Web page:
Robin’s column in The Daily Sentinel on Sept. 15, 2019, followed her testimony in D.C. Read it here:

On Tuesday, September 10, the House Committee on Natural Resources held an oversight hearing to discuss the relocation of the BLM Headquarter titled, “BLM Disorganization: Examining the Proposed Reorganization and Relocation of the Bureau of Land Management Headquarters to Grand Junction, Colorado.” Robin Brown, Executive Director of the Grand Junction Economic Partnership testified in favor of moving the headquarters location to Grand Junction. The following is an excerpt from her testimony.

“Mesa County, where I reside, is 76% public lands. Our economy depends on that land and both the above ground and below ground natural resources that come from our public lands.

In Grand Junction, we believe that we can do it all on public lands in a way that both protects and conserves the very lands we rely on for a healthy economy. Colorado has the toughest oil and gas regulations in the country and the industry has responded using technology to severely reduce emissions while increasing production. Today we are able to extract fossil fuels in a safer and cleaner way reducing the impact on climate change, while also providing high paying jobs and direct economic impact to our rural communities.

With all of that energy production going on, we are also an outdoor recreation mecca. From my back door, I can hike in a national monument, mountain bike on world class single-track trails, kayak the Colorado river, or just sit on my back porch and look at the abundant wildlife that wanders through- whether it’s deer, bighorn sheep, pheasant, quail, mountain lions or bear. If I hop into my car, I can hunt big game, fish, snowmobile, Nordic or downhill ski, within a 40 mile drive from my home. Colorado has the best public land hunting in the country and people travel from all over the world to take advantage of it.

It’s not unusual to run across wild horses in Mesa County. They roam the desert area north of Grand Junction known as the Bookcliffs. Just south of those desert lands are vast rangelands where local ranching families run cattle for beef production, which is Colorado’s number one ag export. National Conservation Areas? We’ve got three. Wilderness Study areas? Check.

Grand Junction is home to Colorado Mesa University (CMU) which has a current enrollment of 11,000 students.

Within CMU, the Natural Resource Center works with Federal, State and local governments to adopt policies that support and promote the value of multiple use and sustained yield.

The Unconventional Energy Center conducts research projects that help energy producers understand regulatory predictability and reduce both operating costs and impacts on the environment. This institute positions Grand Junction as the epicenter of energy innovation.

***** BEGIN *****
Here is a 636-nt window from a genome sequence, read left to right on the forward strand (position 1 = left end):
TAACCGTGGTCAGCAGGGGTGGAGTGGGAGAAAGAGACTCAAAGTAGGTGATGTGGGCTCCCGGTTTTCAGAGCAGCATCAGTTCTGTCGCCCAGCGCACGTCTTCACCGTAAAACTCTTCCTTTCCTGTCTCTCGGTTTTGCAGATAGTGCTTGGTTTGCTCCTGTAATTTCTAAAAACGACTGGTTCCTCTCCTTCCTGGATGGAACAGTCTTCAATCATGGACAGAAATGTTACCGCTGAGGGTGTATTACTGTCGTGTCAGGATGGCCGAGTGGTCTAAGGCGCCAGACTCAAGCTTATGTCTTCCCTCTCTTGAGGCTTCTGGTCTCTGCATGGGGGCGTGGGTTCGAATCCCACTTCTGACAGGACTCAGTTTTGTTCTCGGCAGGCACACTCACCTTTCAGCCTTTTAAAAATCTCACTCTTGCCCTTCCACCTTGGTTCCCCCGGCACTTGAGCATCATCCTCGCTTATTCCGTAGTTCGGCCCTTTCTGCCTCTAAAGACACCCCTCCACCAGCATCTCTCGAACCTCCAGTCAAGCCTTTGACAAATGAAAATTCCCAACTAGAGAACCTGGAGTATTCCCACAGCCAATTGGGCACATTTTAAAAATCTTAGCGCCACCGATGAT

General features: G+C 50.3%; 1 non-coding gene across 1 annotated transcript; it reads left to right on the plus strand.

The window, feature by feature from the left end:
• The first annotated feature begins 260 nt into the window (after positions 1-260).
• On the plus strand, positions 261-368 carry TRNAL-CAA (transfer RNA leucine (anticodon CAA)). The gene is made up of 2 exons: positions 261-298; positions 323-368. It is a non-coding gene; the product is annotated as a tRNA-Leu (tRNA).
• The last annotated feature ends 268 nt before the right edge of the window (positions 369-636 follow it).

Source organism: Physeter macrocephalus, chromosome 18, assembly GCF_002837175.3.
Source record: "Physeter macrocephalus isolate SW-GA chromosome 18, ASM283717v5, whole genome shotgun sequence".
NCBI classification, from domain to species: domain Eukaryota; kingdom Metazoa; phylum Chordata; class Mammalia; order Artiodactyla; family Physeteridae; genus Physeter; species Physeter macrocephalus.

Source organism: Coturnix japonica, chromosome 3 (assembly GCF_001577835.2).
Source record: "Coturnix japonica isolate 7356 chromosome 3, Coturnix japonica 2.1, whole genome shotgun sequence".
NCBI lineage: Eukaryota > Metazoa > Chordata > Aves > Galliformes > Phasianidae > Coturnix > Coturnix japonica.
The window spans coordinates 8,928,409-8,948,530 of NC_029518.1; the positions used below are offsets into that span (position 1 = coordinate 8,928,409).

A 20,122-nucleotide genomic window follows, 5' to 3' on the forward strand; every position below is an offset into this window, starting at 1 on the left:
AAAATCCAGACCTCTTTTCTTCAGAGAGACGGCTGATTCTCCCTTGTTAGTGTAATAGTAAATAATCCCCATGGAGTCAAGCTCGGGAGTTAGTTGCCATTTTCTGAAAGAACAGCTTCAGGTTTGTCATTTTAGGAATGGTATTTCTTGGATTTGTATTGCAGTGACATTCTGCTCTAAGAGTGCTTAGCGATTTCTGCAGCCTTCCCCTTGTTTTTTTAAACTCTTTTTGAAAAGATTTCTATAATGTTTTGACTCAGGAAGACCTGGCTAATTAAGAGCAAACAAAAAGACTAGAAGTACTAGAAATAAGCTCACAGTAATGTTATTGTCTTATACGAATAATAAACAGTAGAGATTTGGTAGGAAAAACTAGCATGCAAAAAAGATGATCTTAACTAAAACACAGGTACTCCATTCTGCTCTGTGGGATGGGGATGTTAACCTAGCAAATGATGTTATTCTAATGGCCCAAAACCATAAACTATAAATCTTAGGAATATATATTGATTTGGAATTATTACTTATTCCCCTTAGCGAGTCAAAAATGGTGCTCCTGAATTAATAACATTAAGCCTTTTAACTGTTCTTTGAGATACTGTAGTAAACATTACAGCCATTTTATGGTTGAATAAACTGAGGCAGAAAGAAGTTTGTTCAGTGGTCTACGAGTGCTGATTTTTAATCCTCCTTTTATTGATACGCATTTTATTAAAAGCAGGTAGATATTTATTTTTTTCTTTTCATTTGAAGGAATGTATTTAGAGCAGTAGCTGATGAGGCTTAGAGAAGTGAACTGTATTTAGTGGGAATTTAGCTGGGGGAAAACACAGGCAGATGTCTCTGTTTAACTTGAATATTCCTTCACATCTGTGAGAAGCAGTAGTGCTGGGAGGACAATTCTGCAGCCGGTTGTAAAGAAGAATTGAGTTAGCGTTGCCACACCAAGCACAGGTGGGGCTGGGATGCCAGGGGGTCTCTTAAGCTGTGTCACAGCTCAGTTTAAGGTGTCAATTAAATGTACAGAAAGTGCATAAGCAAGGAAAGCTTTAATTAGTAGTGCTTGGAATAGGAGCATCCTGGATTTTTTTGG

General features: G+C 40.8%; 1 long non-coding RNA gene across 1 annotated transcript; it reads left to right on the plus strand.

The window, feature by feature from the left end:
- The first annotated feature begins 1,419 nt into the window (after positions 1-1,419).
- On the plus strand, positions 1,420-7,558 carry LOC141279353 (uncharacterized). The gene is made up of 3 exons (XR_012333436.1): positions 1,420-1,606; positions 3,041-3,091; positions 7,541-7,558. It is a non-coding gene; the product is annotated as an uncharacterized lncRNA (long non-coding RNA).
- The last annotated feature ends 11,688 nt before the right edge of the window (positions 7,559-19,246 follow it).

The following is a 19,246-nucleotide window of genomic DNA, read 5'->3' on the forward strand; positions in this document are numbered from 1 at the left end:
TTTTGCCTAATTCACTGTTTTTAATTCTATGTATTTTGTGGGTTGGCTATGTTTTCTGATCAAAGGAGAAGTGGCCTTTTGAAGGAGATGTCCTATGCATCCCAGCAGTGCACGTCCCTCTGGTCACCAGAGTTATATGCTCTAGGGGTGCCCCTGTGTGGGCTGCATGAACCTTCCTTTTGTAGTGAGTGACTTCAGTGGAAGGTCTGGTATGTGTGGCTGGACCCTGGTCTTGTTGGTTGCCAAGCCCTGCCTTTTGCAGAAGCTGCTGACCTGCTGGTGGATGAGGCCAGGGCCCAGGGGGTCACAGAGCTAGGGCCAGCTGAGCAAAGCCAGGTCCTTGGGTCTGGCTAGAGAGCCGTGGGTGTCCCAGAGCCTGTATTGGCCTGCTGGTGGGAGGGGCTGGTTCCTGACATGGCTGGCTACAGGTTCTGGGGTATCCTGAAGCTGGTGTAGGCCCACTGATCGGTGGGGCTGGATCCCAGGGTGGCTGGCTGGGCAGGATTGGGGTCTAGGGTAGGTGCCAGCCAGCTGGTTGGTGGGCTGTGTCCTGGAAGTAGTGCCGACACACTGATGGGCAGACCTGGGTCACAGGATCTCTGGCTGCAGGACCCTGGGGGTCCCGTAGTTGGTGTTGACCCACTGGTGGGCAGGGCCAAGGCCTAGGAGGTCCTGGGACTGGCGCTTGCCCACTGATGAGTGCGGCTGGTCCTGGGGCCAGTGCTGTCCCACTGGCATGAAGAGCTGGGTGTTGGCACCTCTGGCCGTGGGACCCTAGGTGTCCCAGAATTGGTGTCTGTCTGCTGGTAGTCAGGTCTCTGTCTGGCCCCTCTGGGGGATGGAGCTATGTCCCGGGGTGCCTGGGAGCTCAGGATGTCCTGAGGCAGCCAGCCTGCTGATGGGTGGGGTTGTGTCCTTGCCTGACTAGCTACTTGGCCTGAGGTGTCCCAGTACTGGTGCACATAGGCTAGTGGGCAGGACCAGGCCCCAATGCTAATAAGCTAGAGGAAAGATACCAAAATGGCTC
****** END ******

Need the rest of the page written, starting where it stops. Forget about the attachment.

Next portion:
Both of these institutes work closely with our regional BLM office as they study, research and implement land use policies and procedures.

In other words, every single thing that the BLM does can be researched, studied and put into practice in Mesa County, Colorado.

The argument against moving the headquarters is based on a lack of trust. Well I wouldn’t trust somebody I’d never met either. So I invite you all out to Grand Junction to meet the people who worry you so much.

I’d introduce you to Janie Van Winkle. Janie is a second generation beef rancher that grazes her cattle on public lands. Janie is the best conservationist I know because as a rancher, she understands that the lands that she drives her cattle over year after year have to remain healthy in order for her herds to remain healthy long after she’s gone.

I’d introduce you to Scott Winans. Scott is the president of the Colorado Plateau Mountain Bike Association- a non-profit, primarily all volunteer organization that builds, maintains and advocates for mountain bike trails all over western Colorado. There is no better advocacy group for the proper maintenance and long-term health of our trail system. Try riding your bike on trails after it rains or taking a short cut where there is no trail and you will get a quick and fierce explanation of proper trail etiquette, as you would deserve.

I’d introduce you to Quint Shear- a 5th generation Coloradoan and landman who could tour you through a number of well pads on the Grand Mesa that intertwine in and out of his favorite hunting and hiking grounds. With proper planning, these industries can and already do coexist.

The idea that BLM leadership shouldn’t be influenced by the communities that live, work and play on our public lands is misguided. It tells me that you don’t trust Janie, or Scott or Quint or people like us from rural communities all over the west to advocate for the highest and best use of our public lands. It also tells me that you don’t trust your own leadership to know the difference between those with good intentions and those with bad. And that’s ironic because last year in Washington, DC, there were 11,654 registered lobbyists that spent $3.46 Billion influencing you. So I don’t quite see why it’s okay to be influenced by more lobbyists than most of these communities have in total population with more money than all of our annual budgets combined, but not okay to be influenced by the communities who know, love and protect our public lands best because they live, work and play on those lands every single day- sometimes over multiple generations.

Congressmen and women, on behalf of the people of Colorful Colorado, on behalf of Senators Michael Bennet and Cory Gardner, on behalf of Congressman Scott Tipton and on behalf of Governor Jared Polis, I encourage you to support the move of the BLM headquarters to Grand Junction, Colorado- a place where there is actually BLM land. “